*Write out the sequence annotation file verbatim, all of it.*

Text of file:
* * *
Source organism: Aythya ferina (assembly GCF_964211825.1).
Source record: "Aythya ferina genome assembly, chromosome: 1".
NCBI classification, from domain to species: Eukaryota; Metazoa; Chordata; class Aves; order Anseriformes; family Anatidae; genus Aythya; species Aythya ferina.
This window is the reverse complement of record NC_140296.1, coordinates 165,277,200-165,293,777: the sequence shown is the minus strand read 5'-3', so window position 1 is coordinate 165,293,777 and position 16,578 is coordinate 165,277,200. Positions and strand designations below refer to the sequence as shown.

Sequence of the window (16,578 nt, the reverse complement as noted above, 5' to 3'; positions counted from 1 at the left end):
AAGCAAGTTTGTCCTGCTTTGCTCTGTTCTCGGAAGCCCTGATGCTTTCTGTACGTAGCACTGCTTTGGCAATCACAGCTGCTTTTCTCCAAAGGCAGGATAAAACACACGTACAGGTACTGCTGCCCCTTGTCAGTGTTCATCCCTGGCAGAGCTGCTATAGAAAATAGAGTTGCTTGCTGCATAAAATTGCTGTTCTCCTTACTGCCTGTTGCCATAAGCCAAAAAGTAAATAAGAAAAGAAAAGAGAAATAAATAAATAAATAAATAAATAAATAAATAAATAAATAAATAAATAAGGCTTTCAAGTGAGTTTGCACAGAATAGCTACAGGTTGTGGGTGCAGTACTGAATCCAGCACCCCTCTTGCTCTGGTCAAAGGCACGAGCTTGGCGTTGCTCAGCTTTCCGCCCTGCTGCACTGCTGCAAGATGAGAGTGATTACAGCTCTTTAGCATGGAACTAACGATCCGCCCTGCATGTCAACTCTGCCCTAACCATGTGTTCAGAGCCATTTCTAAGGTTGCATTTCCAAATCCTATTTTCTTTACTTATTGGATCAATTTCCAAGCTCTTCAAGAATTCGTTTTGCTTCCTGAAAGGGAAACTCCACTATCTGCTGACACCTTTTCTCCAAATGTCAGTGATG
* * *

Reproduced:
Source organism: Aythya ferina (assembly GCF_964211825.1).
Source record: "Aythya ferina genome assembly, chromosome: 1".
NCBI classification, from domain to species: Eukaryota; Metazoa; Chordata; class Aves; order Anseriformes; family Anatidae; genus Aythya; species Aythya ferina.
This window is the reverse complement of record NC_140296.1, coordinates 165,277,200-165,293,777: the sequence shown is the minus strand read 5'-3', so window position 1 is coordinate 165,293,777 and position 16,578 is coordinate 165,277,200. Positions and strand designations below refer to the sequence as shown.

Sequence of the window (16,578 nt, the reverse complement as noted above, 5' to 3'; positions counted from 1 at the left end):
AAGCAAGTTTGTCCTGCTTTGCTCTGTTCTCGGAAGCCCTGATGCTTTCTGTACGTAGCACTGCTTTGGCAATCACAGCTGCTTTTCTCCAAAGGCAGGATAAAACACACGTACAGGTACTGCTGCCCCTTGTCAGTGTTCATCCCTGGCAGAGCTGCTATAGAAAATAGAGTTGCTTGCTGCATAAAATTGCTGTTCTCCTTACTGCCTGTTGCCATAAGCCAAAAAGTAAATAAGAAAAGAAAAGAGAAATAAATAAATAAATAAATAAATAAATAAATAAATAAATAAATAAATAAGGCTTTCAAGTGAGTTTGCACAGAATAGCTACAGGTTGTGGGTGCAGTACTGAATCCAGCACCCCTCTTGCTCTGGTCAAAGGCACGAGCTTGGCGTTGCTCAGCTTTCCGCCCTGCTGCACTGCTGCAAGATGAGAGTGATTACAGCTCTTTAGCATGGAACTAACGATCCGCCCTGCATGTCAACTCTGCCCTAACCATGTGTTCAGAGCCATTTCTAAGGTTGCATTTCCAAATCCTATTTTCTTTACTTATTGGATCAATTTCCAAGCTCTTCAAGAATTCGTTTTGCTTCCTGAAAGGGAAACTCCACTATCTGCTGACACCTTTTCTCCAAATGTCAGTGATG